OPEC looked on track to maintain the status quo after member states clashed over oil production policy at an informal gathering before the group’s official meeting in Vienna on Friday.
Saudi Arabia held its line on Thursday, insisting other big producers outside the group such as Russia would have to join any output cuts by the Organization of Petroleum Exporting Countries, Bloomberg News reported, citing a source with knowledge of the discussions in a Viennese hotel.
With oil prices hovering near a six-year low, cash-strapped countries including Venezuela, Ecuador and Algeria are pressuring Saudi Arabia to cut production.
A year ago, Riyadh spearheaded a decision to maintain output and fight for market share rather than cut production to sustain high oil prices.
The move helped to send Brent crude, the global benchmark, down to US$42 a barrel from near US$100.
The Saudis, the world’s largest oil exporters, have stuck to their one-year-old view that any output cuts won’t work unless big producers outside OPEC, including Russia and Mexico, join.
If prices recover sharply, it could revive some US shale production, displacing OPEC crude.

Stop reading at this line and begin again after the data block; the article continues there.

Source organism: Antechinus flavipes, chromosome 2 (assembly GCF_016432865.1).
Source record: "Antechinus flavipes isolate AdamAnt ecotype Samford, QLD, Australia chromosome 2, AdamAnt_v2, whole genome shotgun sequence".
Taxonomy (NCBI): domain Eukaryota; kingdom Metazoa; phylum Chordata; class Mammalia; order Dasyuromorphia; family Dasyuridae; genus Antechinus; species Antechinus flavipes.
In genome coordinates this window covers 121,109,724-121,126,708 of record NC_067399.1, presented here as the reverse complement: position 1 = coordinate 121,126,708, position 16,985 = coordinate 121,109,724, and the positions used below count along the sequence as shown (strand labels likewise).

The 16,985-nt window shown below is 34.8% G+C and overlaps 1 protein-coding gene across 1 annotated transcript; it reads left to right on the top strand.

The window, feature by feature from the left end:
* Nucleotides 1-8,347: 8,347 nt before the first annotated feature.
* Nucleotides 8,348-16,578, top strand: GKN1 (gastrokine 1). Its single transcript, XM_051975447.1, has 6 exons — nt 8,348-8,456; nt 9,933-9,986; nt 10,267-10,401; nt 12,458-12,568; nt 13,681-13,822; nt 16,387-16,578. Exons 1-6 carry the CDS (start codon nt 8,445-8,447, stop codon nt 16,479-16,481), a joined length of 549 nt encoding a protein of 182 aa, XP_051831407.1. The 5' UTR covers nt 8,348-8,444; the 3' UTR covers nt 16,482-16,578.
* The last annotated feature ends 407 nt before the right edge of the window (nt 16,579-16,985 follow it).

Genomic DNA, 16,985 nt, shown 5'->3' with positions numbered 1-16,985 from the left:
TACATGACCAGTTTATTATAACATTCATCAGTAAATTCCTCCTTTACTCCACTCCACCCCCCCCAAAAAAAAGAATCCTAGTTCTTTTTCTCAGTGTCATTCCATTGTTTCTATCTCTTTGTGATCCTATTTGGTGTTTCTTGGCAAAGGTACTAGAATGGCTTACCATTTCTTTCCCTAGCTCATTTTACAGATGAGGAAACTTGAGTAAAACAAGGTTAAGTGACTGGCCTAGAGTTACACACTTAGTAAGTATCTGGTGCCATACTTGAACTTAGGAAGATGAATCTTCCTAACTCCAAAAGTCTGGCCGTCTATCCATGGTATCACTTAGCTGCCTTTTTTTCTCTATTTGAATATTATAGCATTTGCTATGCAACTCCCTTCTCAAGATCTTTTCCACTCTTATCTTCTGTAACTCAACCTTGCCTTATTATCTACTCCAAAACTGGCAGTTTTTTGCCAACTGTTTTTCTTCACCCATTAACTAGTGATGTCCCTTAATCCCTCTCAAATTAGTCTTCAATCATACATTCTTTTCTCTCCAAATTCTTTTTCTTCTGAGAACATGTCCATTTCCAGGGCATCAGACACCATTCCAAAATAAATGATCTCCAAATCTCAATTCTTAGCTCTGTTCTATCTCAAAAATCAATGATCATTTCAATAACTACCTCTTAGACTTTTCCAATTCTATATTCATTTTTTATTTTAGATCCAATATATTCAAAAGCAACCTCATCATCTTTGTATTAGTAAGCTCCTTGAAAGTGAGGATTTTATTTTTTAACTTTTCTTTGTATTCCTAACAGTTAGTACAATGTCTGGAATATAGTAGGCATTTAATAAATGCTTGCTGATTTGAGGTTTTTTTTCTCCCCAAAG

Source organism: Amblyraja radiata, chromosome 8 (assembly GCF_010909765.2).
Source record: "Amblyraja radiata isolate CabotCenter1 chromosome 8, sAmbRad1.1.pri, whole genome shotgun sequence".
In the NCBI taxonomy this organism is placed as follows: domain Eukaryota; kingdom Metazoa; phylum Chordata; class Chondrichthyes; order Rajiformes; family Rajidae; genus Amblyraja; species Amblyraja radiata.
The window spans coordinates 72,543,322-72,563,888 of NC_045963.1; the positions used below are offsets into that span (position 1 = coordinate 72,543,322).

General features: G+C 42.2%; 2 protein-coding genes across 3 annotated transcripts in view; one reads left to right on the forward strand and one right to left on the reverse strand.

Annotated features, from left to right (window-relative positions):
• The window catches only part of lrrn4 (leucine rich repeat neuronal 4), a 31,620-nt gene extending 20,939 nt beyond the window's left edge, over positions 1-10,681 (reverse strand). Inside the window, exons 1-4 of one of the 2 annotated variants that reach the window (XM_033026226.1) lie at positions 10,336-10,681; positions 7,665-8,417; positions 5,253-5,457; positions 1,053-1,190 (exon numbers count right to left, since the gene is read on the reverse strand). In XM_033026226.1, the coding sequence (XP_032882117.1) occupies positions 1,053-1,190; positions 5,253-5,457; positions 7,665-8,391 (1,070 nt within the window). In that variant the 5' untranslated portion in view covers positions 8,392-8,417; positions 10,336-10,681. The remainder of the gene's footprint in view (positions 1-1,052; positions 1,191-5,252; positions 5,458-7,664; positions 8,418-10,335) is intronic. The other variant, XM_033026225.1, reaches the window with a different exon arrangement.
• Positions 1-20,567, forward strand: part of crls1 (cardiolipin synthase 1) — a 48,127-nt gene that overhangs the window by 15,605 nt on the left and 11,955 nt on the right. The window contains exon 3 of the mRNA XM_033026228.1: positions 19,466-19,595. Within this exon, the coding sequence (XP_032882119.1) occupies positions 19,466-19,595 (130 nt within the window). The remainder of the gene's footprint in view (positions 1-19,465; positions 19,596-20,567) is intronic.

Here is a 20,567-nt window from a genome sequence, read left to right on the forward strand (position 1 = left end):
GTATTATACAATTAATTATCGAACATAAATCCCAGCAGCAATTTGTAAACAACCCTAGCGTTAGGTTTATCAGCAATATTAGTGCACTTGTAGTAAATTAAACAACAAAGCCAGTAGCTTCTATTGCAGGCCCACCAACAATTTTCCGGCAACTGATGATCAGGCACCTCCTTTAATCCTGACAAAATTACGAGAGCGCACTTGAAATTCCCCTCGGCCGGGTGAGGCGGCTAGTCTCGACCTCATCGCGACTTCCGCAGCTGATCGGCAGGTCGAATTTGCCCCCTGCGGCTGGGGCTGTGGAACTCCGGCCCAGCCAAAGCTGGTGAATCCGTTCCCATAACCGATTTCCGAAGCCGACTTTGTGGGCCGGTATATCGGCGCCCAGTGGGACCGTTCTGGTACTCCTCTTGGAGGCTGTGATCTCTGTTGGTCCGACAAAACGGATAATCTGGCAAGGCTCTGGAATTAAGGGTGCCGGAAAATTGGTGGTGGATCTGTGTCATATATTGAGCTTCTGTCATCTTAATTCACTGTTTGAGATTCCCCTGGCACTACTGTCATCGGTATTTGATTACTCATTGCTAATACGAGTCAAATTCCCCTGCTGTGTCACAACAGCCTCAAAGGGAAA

Russia, Mexico and other big producers outside OPEC have given no indication they would agree to any OPEC-led output cuts.
Russian Energy Minister Alexander Novak said Thursday the country doesn’t see a production cut as viable.
Ecuador Oil Minister Carlos Pareja said the pre-meeting — unusual in recent years and held in a hotel rather than at OPEC’s headquarters — was “difficult”.
“We didn’t manage to reach an agreement yet,” he said.
At the informal gathering in a Viennese hotel, Venezuela tabled a proposal to reduce current production by about 5 percent, Bloomberg quoted the source saying.
Several other countries backed the proposal, the source said. Nigerian Minister of State for Petroleum Resources Emmanuel Ibe Kachikwu said Saudi Arabia didn’t propose a cut.
The divisions are a sign of how a year of low prices — and the prospect of more months of cheap oil — are hurting OPEC nations.
The 12-member group’s annual revenue may fall to US$550 billion from an average of more than US$1 trillion in the past five years, the International Energy Agency said last month.
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